Using this method of peptide purification we were able to elute several fractions (contained within one broad peak) having anti-proliferative activity. We therefore used ion-exchange chromatography as a preliminary purification step for APF.
The <10,000 dalton fraction of urine from an IC patient was loaded onto a phenyl sepharose 6 fast flow (high sub) column in 1 M ammonium sulfate buffer, and components were eluted using 50 mM sodium phosphate buffer (pH 7.0). Each fraction was then tested for its ability to inhibit 3 H-thymidine incorporation into normal human bladder cells. Data in FIG. 6 are expressed as % change in cpm of cells incubated with IC patient urine specimens compared to cells incubated with serum-free cell culture medium alone. Each data point is the mean of three samples; bars indicate standard error of the mean.
Using this purification method, we were able to obtain a single fraction with significant inhibitory activity. We therefore used this method of hydrophobic interaction chromatography subsequent to ion-exchange chromatography for further purification of the APF.
Preliminary attempts to purify APF from the <10 kD urine fraction of five IC patients by HPLC indicated the presence of a single peak fraction that inhibited 3 H thymidine incorporation into HBE cells (data shown for one patient, FIG. 4). No inhibitory fraction was identified in the <10 kD fraction from five age-, race-, and sex-matched controls (data not shown).
Therefore following ion-exchange chromatography and hydrophobic interaction chromatography, we used HPLC as a final step in the purification scheme of APF. This scheme yielded several peaks at absorbance 215/280 nm. Indicated is the HPLC acetonitrile elution profiles (215/280 nm absorbance) of IC patient urine with active antiproliferative fraction indicated by arrow in FIG. 7A. The single fraction with antiproliferative activity was reapplied to the HPLC column, and the elution profile which indicates purification to homogeneity is indicated by FIG. 7B.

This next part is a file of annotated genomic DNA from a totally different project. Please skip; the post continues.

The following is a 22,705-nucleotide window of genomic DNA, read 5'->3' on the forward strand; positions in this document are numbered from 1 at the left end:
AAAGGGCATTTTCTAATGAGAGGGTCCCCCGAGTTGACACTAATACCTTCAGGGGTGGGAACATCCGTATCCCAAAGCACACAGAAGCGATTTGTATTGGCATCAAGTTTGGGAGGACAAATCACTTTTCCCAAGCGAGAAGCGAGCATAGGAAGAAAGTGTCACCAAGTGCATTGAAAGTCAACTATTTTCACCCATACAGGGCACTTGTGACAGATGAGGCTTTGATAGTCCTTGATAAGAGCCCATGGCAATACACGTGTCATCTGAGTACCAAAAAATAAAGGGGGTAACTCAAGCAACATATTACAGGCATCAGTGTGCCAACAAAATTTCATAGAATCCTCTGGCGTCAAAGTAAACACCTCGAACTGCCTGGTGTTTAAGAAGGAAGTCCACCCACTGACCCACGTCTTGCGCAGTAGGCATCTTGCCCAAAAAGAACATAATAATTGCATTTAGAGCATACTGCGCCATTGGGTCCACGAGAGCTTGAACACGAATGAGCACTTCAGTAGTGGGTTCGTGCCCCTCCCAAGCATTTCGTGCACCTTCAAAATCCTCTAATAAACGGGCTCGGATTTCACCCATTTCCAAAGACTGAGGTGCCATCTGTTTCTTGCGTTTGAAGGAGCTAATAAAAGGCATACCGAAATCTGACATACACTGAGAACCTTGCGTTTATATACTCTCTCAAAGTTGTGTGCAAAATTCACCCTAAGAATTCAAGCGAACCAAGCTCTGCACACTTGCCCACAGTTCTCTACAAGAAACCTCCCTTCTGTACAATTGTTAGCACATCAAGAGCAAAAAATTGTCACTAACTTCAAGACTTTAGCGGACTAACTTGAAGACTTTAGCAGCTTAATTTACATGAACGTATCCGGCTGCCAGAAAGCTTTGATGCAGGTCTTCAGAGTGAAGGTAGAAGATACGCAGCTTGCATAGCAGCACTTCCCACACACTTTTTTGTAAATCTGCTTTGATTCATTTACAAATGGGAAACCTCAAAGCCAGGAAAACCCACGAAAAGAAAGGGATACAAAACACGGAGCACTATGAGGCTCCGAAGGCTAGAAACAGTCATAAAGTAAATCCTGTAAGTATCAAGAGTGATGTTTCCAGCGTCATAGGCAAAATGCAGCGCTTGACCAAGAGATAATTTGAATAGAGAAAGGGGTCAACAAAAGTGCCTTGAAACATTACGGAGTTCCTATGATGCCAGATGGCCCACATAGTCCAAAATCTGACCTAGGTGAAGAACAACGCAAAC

The same purification scheme, employing ion-exchange chromatography, hydrophobic interaction chromatography, and HPLC, has been applied to the less than 10 kDa fraction of urine from control patients. Mock APF fractions from the HPLC acetonitrile elution of control patient specimens failed to show any antiproliferative activity by the inhibition of 3H-thymidine incorporation assay.
A 10 ul sample of APF was analyzed by quadripole mass spectrometry and produced the profile seen in FIG. 8. As seen in FIG. 8, APF has a mass of 1671 (the two additional peaks with +44 and +88 molecular mass probably represent the peptide plus a small contaminating molecule from the sepharose column rather than an associated cation or anion, since their masses are 1671+multiples of 44).
Preliminary amino acid analysis was accomplished by ion trap mass spectrometry, and indicated a high glycine content. FIG. 9 shows the amino acid analysis of the APF peptide.
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|U.S. Classification||530/350, 435/7.23, 435/4|
|International Classification||C07K14/47, A61K38/00|
|Cooperative Classification||C07K14/4703, A61K38/00|
|Feb 16, 1998||AS||Assignment|